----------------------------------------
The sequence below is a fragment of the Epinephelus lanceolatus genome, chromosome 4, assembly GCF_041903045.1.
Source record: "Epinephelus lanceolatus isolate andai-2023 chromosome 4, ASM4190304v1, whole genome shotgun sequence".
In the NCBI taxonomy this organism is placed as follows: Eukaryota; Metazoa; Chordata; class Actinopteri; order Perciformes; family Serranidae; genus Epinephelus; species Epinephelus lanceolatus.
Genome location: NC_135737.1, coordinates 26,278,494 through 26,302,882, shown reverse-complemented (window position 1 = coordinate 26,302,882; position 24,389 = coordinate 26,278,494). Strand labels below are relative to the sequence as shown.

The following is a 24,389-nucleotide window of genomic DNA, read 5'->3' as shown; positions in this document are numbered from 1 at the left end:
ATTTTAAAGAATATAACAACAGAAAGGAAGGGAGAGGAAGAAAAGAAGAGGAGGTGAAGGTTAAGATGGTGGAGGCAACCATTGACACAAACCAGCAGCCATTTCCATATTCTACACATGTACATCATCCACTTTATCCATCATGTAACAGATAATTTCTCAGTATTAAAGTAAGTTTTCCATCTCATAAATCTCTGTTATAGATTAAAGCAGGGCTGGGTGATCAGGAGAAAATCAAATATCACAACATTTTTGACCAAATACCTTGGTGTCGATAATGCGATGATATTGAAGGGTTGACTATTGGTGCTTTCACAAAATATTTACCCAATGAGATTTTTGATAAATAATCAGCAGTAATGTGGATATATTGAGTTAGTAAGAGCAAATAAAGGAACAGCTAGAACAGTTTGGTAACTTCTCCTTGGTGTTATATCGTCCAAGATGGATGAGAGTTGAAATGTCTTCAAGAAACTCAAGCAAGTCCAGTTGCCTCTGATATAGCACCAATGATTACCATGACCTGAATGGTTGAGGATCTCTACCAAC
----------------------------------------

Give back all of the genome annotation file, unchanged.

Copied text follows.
The sequence below is a fragment of the Epinephelus lanceolatus genome, chromosome 4, assembly GCF_041903045.1.
Source record: "Epinephelus lanceolatus isolate andai-2023 chromosome 4, ASM4190304v1, whole genome shotgun sequence".
In the NCBI taxonomy this organism is placed as follows: Eukaryota; Metazoa; Chordata; class Actinopteri; order Perciformes; family Serranidae; genus Epinephelus; species Epinephelus lanceolatus.
Genome location: NC_135737.1, coordinates 26,278,494 through 26,302,882, shown reverse-complemented (window position 1 = coordinate 26,302,882; position 24,389 = coordinate 26,278,494). Strand labels below are relative to the sequence as shown.

The following is a 24,389-nucleotide window of genomic DNA, read 5'->3' as shown; positions in this document are numbered from 1 at the left end:
ATTTTAAAGAATATAACAACAGAAAGGAAGGGAGAGGAAGAAAAGAAGAGGAGGTGAAGGTTAAGATGGTGGAGGCAACCATTGACACAAACCAGCAGCCATTTCCATATTCTACACATGTACATCATCCACTTTATCCATCATGTAACAGATAATTTCTCAGTATTAAAGTAAGTTTTCCATCTCATAAATCTCTGTTATAGATTAAAGCAGGGCTGGGTGATCAGGAGAAAATCAAATATCACAACATTTTTGACCAAATACCTTGGTGTCGATAATGCGATGATATTGAAGGGTTGACTATTGGTGCTTTCACAAAATATTTACCCAATGAGATTTTTGATAAATAATCAGCAGTAATGTGGATATATTGAGTTAGTAAGAGCAAATAAAGGAACAGCTAGAACAGTTTGGTAACTTCTCCTTGGTGTTATATCGTCCAAGATGGATGAGAGTTGAAATGTCTTCAAGAAACTCAAGCAAGTCCAGTTGCCTCTGATATAGCACCAATGATTACCATGACCTGAATGGTTGAGGATCTCTACCAAC